The current mirror circuit shown in the figure is merely a typical example, and, in practice, current mirror circuits of various circuit configurations are widely used. Needless to say, the present invention applies to current mirror circuits of any circuit configuration. In FIG. 2, the current mirror circuit is formed by two N-channel MOS transistors 1 a and 1 b, which are generally so designed that their effective channel lengths are equal and that the ratio of the effective channel width of one to that of the other is equal to the desired current ratio. In this current mirror circuit, the voltage at the current input end 11 is equal to the gate-to-source voltage of the MOS transistor 1 a, typically about 1 to 2 V.

On the other hand, the voltage at the current output end 12 varies from case to case. For example, a voltage of about 5 V may be applied to the current output end 12. In that case, in the MOS transistor 1 b, if fabricated by a semiconductor fabrication process for an effective channel length of 1 μm or less, typically a voltage of about 1 to 2 V is applied between the gate and the source, and a voltage of about 5 V is applied between the drain and the source. This produces hot carriers. The resulting substrate current that flows from the drain of the MOS transistor 1 b to the substrate increases the drain current of the MOS transistor 1 b, making the current ratio of the current mirror circuit higher than designed.

Moreover, the threshold voltage and transconductance of the transistors 1 a and 1 b vary with time as they are energized, and thus the current ratio, instead of remaining as designed, varies with time as those transistors are energized. By contrast, with the circuit configuration according to the present invention, even when the voltage at the terminal 4 is high, it is possible to induce the drain voltage of the MOS transistor 1 b to approach the level determined by the first voltage E1 and then keep it at that voltage E1. In this way, it is possible to avoid the problems mentioned above.

FIG. 3 shows an embodiment that differs from the embodiment shown in FIG. 2 only in that the inverting input terminal (−) of the operational amplifier 6 is connected to the input terminal 11 of the transistor circuit (current mirror circuit) 2. In other respects, this embodiment is the same as the previous one. In a current mirror circuit as the one constituting the transistor circuit 2 in FIG. 2, the current ratio is affected also by the relationship between the voltage at the current input end 11 and the voltage at the current output end 12.

This is because the transconductance of a MOS transistor is a function of not only the gate-to-source voltage but also the drain-to-source voltage. Thus, the current ratio of the current mirror circuit shown in FIG. 2 is precisely equal to the designed current ratio only when the voltage at the current input end 11 and the voltage at the current output end 12 are equal. Whereas typically the voltage at the current input end 11 is substantially constant at about 1 to 2 V, the voltage at the current output end 12 varies widely depending on the load. Thus, the condition mentioned above cannot always be fulfilled.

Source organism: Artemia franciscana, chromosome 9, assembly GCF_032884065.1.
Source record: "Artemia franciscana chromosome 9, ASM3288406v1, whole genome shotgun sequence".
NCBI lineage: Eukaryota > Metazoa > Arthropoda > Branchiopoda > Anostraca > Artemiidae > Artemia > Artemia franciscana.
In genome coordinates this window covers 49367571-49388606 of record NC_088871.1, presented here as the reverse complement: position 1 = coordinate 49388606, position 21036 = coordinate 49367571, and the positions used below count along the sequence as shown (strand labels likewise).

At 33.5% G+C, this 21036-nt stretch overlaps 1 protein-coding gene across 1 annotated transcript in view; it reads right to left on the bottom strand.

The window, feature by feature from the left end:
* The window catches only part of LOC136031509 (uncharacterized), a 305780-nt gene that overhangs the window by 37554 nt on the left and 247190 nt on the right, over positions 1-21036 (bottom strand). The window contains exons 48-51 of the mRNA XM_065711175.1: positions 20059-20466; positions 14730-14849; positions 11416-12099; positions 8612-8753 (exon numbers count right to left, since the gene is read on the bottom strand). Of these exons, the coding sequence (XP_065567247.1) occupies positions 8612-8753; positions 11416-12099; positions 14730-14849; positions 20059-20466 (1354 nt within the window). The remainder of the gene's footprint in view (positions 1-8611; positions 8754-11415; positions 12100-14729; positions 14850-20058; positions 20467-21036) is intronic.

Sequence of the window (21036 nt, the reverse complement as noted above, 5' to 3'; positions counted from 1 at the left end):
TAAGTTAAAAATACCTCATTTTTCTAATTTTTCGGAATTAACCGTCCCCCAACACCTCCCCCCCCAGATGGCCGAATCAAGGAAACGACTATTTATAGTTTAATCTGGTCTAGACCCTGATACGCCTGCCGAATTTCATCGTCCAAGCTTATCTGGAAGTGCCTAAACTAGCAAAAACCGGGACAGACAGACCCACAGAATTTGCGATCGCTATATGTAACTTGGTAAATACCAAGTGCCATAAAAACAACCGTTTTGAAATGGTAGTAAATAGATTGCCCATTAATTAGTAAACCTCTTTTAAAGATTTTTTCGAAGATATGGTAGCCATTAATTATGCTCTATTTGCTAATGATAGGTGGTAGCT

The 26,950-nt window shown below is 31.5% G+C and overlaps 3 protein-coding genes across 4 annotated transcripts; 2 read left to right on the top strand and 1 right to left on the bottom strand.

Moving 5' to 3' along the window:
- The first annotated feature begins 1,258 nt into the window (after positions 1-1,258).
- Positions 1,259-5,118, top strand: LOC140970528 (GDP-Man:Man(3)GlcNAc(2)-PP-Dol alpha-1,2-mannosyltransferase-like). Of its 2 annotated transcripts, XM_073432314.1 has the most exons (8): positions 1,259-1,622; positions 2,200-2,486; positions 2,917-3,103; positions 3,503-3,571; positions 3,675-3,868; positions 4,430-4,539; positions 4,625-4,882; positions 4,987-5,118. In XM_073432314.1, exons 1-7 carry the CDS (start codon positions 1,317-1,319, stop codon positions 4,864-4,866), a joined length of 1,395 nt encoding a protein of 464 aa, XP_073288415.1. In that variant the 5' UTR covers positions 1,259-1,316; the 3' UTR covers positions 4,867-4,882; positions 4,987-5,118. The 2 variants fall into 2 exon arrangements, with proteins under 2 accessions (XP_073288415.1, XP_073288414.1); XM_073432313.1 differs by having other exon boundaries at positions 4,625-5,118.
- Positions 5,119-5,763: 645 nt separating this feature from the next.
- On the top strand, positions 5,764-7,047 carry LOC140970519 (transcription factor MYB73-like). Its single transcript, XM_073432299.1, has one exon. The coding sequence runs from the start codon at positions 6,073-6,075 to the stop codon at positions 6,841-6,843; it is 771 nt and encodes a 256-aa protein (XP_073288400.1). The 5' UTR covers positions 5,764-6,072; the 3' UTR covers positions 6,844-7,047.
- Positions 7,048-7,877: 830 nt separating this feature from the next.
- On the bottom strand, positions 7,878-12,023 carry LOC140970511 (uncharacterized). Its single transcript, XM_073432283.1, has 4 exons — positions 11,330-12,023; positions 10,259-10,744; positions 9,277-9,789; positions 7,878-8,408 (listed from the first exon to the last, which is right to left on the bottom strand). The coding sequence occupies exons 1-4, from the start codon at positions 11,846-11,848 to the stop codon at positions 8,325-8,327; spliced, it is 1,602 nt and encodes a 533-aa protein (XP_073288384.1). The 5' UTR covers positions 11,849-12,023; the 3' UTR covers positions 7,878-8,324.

By contrast, with the circuit configuration shown in FIG. 3, the voltage at the current output end 12 can be set freely according to the first voltage E1 within the range in which the MOS transistor 1 b does not cause the hot carrier problem. In addition, the inverting input terminal (−) of the operational amplifier 6 is connected to the current input end 11 of the current mirror circuit so that the first voltage E1 is equal to the voltage at the current input end 11 of the current mirror circuit. This makes the voltages at the terminals 11 and 12 equal, and thereby makes it possible to keep the current ratio of the current mirror circuit precisely equal to the designed current ratio irrespective of the voltage at the first terminal 4.

This circuit configuration applies not only in cases where the transistor circuit 2 is a current mirror circuit but also in cases where, as in an embodiment shown in FIG. 4, the transistor circuit 2 is so configured that the ratio of the current at the current input end 11 to the current at the current output end 12 is kept at a constant value when the current flowing at the current input end 11 has a particular value. In FIG. 4, between the source of the MOS transistor 1 a and ground, a diode circuit A1 composed of one diode is connected, and, between the source of the MOS transistor 1 b and ground, a diode circuit A2 composed of a plurality of parallel-connected diodes is connected through a resistor R1. It is to be noted that the circuit shown in FIG. 4 is applied to the band gap reference voltage generating circuit shown in FIG. 6 and described later.

The circuit shown in FIG. 3 will be further considered. As described above, the circuit configuration shown in FIG. 3 makes it possible to keep at a constant value the ratio of the current flowing at the current input end 11 to the current flowing at the first terminal 4 (which is equal to the current flowing at the current output end 12) irrespective of the voltage at the first terminal 4. On the other hand, the voltage at the current input end 11 differs from the voltage at the first terminal 4. There exist applications, however, in which these two voltages need to be equal, as in the band gap reference voltage generating circuit described later.

In such a case, it is advisable, as shown in FIG. 5, to connect another P-channel MOS transistor 7 to the input side of the circuit shown in FIG. 3. Specifically, a third MOS-transistor 7 of a P-channel type is added that has the drain thereof connected to the current input end 11, has the source thereof connected to a second terminal 8, and has the gate thereof connected to the gate of the second MOS transistor 5. This third MOS transistor 7 and the second MOS transistor 5 are so formed that their effective channel lengths are equal and that the ratio of the effective channel width of one to that of the other is equal to the current ratio of the current mirror circuit.